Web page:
When two – or more – tables are better than one

An extendable table doesn’t have to be a single table with a fold-out or insert. Another way to create a bigger dining table is to buy two tables and put them together. If you choose a series of tables that come in several sizes you can use the larger one as your everyday dining table, and keep the smaller one as your reserve. And why stop at two? Three tables will make your dining table even more flexible.

See all dining table

A table with two jobs

But what do you do with your extra table(s) when they’re not needed in the dining area? Put them to work somewhere else of course. When this table is not helping out as a dining table extension, it’s put against the wall where it serves a workspace. And those extra chairs? Just stack them alongside.

See all chairs

Open up for socialising

When this drop-leaf table is folded out, it provides plenty of room for four people. Great for meals, board games or any other social activity that needs a table.

See all extendable tables

A more considerate table

When space is at a premium, the last thing you need is a big piece of furniture taking up space, especially when they’re not being used. A drop-leaf table like this only takes up the space you actually need. If it’s just you using it, fold it down. And when you have company, fold it out.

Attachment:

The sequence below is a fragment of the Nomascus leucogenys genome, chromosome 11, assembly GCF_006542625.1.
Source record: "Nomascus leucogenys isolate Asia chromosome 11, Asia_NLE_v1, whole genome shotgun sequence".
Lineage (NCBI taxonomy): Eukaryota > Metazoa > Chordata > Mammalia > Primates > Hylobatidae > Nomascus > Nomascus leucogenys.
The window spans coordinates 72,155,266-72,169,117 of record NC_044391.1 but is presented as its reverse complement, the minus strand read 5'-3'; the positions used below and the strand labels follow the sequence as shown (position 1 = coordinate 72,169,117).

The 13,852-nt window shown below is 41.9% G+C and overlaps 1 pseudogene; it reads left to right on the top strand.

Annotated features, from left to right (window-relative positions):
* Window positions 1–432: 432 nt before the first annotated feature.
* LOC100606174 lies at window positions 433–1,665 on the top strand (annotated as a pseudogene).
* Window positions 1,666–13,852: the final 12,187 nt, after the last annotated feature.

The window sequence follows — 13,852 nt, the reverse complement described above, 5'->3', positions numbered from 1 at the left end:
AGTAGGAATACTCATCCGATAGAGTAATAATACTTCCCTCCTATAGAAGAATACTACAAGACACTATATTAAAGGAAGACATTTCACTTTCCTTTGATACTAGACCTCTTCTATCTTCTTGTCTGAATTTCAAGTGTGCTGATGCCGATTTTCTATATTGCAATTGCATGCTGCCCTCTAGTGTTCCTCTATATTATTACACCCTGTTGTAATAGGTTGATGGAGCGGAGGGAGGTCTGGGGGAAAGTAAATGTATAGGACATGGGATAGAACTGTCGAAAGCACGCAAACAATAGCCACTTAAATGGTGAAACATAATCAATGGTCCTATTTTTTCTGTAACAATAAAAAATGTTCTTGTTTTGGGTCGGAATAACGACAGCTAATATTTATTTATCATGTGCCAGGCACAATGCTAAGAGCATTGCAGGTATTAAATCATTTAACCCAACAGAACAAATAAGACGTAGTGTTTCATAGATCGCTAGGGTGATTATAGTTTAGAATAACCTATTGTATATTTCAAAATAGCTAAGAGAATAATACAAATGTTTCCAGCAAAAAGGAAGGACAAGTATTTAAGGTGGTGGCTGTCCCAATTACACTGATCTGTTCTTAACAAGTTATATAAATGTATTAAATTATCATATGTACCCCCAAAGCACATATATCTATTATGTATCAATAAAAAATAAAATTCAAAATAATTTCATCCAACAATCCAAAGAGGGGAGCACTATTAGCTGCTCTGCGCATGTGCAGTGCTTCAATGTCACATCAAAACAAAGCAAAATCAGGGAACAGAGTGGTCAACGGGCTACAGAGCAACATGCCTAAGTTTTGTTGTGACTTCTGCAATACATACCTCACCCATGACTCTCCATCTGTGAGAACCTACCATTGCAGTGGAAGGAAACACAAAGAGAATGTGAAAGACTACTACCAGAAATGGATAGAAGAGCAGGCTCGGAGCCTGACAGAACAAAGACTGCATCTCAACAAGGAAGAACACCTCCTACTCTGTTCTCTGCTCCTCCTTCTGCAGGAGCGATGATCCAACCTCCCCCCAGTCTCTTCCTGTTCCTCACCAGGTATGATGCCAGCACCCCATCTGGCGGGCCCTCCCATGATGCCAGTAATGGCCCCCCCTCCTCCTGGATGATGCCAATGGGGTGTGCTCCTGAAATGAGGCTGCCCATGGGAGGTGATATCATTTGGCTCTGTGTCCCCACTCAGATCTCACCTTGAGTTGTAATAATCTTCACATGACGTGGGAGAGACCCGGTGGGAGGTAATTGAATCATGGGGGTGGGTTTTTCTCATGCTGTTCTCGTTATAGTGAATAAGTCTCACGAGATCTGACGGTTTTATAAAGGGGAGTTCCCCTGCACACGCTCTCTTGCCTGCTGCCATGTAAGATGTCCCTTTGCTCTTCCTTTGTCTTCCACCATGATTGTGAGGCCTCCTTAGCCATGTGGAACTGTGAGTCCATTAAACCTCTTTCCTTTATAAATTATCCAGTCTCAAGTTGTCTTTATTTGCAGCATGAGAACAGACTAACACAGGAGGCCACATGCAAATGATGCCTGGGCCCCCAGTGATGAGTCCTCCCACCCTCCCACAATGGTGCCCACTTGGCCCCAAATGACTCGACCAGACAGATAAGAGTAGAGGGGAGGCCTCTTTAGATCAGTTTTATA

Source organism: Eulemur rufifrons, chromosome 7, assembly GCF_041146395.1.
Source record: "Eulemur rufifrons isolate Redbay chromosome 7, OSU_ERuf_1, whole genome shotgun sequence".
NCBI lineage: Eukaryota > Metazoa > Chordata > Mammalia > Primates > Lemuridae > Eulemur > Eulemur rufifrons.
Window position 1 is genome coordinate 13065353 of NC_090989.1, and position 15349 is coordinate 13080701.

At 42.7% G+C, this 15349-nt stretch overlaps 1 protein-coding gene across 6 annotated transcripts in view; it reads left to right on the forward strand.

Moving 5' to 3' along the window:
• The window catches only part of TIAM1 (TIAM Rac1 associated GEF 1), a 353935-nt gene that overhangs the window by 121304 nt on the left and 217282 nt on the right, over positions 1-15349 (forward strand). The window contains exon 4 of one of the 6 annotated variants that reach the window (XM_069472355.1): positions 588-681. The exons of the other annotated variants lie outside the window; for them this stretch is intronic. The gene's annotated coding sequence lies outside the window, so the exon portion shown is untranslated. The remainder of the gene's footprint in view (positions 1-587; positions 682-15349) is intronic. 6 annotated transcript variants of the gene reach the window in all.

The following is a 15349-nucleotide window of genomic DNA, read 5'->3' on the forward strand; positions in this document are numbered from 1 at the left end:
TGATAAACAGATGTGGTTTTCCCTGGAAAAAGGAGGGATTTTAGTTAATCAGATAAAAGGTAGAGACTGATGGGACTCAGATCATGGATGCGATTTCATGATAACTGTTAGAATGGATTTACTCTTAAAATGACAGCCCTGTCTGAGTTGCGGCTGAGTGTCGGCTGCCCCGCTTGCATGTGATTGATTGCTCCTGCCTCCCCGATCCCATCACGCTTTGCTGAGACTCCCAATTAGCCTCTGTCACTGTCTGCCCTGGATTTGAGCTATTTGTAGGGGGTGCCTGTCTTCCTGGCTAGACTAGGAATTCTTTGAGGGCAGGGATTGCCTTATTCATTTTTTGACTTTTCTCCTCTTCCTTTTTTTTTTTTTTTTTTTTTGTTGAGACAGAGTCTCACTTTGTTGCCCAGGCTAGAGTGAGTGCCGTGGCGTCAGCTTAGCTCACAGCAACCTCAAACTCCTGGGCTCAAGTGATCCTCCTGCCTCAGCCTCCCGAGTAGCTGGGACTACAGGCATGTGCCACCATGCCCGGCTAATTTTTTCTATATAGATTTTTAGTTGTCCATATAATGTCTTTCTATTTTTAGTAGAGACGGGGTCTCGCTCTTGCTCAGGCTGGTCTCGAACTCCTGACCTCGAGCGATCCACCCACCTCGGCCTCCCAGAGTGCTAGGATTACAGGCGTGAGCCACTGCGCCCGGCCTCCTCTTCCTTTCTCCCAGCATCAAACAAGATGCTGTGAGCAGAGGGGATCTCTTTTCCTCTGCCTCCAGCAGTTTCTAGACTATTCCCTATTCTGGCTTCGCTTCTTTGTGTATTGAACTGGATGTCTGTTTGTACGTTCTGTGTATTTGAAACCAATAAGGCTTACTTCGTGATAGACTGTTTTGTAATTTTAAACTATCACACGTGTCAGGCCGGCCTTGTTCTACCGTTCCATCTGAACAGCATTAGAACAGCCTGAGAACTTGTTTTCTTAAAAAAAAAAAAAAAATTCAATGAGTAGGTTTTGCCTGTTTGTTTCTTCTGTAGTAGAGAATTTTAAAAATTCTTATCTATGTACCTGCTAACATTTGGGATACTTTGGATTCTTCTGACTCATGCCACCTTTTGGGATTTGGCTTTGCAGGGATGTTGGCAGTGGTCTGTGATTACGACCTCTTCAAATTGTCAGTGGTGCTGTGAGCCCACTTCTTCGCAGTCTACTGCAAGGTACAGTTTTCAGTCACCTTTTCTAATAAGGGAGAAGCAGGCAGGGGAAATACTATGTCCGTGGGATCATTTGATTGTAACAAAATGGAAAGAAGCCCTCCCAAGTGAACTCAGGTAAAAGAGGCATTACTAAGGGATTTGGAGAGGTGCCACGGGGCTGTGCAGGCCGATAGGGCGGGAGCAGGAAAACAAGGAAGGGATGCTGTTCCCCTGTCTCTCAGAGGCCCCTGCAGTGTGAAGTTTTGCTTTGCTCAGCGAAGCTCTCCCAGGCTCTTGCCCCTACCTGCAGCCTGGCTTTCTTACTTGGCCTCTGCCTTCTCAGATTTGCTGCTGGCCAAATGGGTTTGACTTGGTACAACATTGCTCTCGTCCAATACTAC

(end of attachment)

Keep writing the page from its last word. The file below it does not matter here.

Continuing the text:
See all extendable tables

Bring in the back up

When the dinner guest list is longer than usual, you’re going to need a bigger table. A drop-leaf or gateleg table can add that extra elbow room when required and can be put somewhere else when it’s not.

See all extendable tables

On the reserve bench, but always ready to take the field

A gateleg table like this can play two roles: folded against a wall – where it’s not just warming the bench, but doubling as a slim sideboard – or as a useful extension to your dining table.

See all extendable tables
Site Creation & Technology by MagiClick Digital Solutions

STOCK NOTIFY

Please specify your preferred mode of communications if you approve receiving messages.

Back to Top